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ASN Wikibase Occurrence # 204198
Last updated: 14 December 2018
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Date:03-JUL-2017
Time:19:31 UTC
Type:Silhouette image of generic A319 model; specific model in this crash may look slightly different
Airbus A319-111
Owner/operator:easyJet
Registration: G-EZAW
C/n / msn: 2812
Fatalities:Fatalities: 0 / Occupants: 155
Other fatalities:0
Aircraft damage: Minor
Category:Serious incident
Location:München-Franz Josef Strauss Airport (MUC/EDDM) -   Germany
Phase: Landing
Nature:International Scheduled Passenger
Departure airport:Edinburgh Airport (EDI/EGPH)
Destination airport:München-Franz Josef Strauss Airport (MUC/EDDM)
Investigating agency: AAIB
Narrative:
The Airbus A319-111 was performing a scheduled passenger service (U26913) between Edinburgh, U.K. and Munich, Germany. The co-pilot was pilot flying (PF). The aircraft was established on an approach to runway 26L at Munich's Franz Josef Strauss Airport when, at about 1,500 ft above airfield level (aal), the commander’s Flight Management Guidance Computer (FMGC)1 failed. Both flight crew attempted to alter the target approach speed but were unable to do so through either the FMGC or the Flight Control Unit. At 1,288 ft aal, the engines began to spool up un-commanded by the crew, so the autopilot (AP) and autothrust (A/THR) were disconnected by the PF. The rest of the approach was flown manually with manual thrust.
During the approach, a cabin pressure landing elevation fault was triggered, thought to be associated with the failure of FMGC1.
As the aircraft approached the touchdown point, the PF selected a lower-than-normal pitch attitude and the aircraft touched down firmly. The crew taxied the aircraft to the stand as normal but a LOAD<15> report was printed automatically, indicating the aircraft had suffered a hard landing. Subsequent enquiries revealed the touchdown had resulted in a maximum recorded vertical acceleration of 3.01 g.
All three landing gear legs were replaced, although subsequent examination revealed that only the nose and right main gear were damaged. The aircraft was back in service on August 2.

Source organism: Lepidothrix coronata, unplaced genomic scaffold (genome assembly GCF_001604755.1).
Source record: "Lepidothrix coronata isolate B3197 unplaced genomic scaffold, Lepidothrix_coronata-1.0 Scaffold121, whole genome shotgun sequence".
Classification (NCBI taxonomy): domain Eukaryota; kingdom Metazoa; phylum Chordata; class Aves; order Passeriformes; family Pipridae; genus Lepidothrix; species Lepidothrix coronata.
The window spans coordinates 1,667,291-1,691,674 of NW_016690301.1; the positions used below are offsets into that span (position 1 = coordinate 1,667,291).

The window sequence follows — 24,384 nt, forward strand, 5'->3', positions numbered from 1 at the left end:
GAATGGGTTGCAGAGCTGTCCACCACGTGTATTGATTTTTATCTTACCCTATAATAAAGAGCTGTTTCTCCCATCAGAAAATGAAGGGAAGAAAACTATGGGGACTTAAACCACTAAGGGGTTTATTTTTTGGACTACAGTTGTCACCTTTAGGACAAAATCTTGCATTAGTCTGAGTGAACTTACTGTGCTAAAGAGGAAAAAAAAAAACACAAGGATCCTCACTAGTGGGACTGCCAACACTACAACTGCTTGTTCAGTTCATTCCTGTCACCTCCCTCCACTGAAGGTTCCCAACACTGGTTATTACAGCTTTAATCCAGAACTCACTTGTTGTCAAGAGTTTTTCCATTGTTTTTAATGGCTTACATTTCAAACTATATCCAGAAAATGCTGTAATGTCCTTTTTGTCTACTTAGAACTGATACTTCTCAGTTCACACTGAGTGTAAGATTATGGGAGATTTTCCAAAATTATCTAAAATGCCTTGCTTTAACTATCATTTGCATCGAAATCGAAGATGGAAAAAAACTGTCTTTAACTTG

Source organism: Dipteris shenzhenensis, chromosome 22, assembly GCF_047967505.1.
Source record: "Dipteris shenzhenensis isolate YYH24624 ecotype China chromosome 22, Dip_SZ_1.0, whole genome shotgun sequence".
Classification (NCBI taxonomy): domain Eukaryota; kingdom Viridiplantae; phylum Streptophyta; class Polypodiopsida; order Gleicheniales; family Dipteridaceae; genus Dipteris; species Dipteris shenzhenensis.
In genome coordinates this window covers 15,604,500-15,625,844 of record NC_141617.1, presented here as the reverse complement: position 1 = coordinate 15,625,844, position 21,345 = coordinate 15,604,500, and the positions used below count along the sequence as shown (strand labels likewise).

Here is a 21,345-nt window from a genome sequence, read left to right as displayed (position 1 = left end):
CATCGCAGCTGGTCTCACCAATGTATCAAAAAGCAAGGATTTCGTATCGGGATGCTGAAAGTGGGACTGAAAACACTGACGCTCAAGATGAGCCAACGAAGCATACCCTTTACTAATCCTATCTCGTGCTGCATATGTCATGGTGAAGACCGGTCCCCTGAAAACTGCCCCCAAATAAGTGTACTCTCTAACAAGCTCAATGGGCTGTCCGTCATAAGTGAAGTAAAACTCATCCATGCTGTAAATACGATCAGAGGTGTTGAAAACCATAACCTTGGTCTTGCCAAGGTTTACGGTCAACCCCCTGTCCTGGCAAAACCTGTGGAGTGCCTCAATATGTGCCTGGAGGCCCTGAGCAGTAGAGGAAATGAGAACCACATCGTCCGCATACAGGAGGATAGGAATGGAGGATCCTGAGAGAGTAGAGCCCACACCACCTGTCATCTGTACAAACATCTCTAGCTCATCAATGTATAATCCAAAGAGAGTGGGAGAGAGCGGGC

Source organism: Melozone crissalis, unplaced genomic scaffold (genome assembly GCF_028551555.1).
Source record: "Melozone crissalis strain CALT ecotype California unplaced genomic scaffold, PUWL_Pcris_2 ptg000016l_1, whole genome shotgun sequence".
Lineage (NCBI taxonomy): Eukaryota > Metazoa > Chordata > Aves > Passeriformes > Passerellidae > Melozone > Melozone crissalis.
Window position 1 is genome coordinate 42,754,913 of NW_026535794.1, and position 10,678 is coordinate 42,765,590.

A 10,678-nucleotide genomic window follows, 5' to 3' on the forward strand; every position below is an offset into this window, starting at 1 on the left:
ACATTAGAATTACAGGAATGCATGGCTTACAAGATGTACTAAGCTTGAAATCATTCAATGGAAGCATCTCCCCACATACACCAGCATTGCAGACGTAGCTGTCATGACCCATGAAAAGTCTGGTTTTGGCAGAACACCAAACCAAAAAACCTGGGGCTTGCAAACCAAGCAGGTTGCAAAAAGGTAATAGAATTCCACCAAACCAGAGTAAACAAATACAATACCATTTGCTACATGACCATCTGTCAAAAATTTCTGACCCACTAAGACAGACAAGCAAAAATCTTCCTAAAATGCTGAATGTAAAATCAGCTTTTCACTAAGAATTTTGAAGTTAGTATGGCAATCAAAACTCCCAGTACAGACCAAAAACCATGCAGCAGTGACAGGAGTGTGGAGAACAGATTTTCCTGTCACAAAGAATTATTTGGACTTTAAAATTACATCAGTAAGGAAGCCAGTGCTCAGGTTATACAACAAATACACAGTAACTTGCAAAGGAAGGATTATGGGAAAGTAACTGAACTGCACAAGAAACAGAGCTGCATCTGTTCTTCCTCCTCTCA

Because of the perceived misbehaviour of the failed FMGC, including the un-commanded increase in thrust, the PF disconnected both the AP and A/THR and flew the approach manually. This would have increased his workload, as would the distraction caused by the FMGC failure and cabin pressure landing elevation fault.
As the aircraft passed through 30 ft radio altitude, there was a nose-down sidestick input which lowered the pitch attitude of the aircraft. The commander did not notice the control input because he was looking ahead and did not notice the abnormal landing attitude until it was too late to act effectively. The touchdown was flat or slightly nose-down with a rate of descent high enough to damage the right main and nose landing gear.
The reason for the nose-down sidestick input could not be determined but it was possible that a combination of the distractions caused by the FMGC1 failure with the higher workload of flying the aircraft with the A/THR disconnected had a contributory effect.


Sources:



Accident investigation:
cover
  
Investigating agency: AAIB
Status: Investigation completed
Duration: 6 months
Download report: Final report


Images:


Revision history:

Date/timeContributorUpdates
11-Jan-2018 21:01 harro Added
11-Jan-2018 21:09 harro Updated [Source, Photo, ]
11-Jan-2018 21:10 harro Updated [Narrative]

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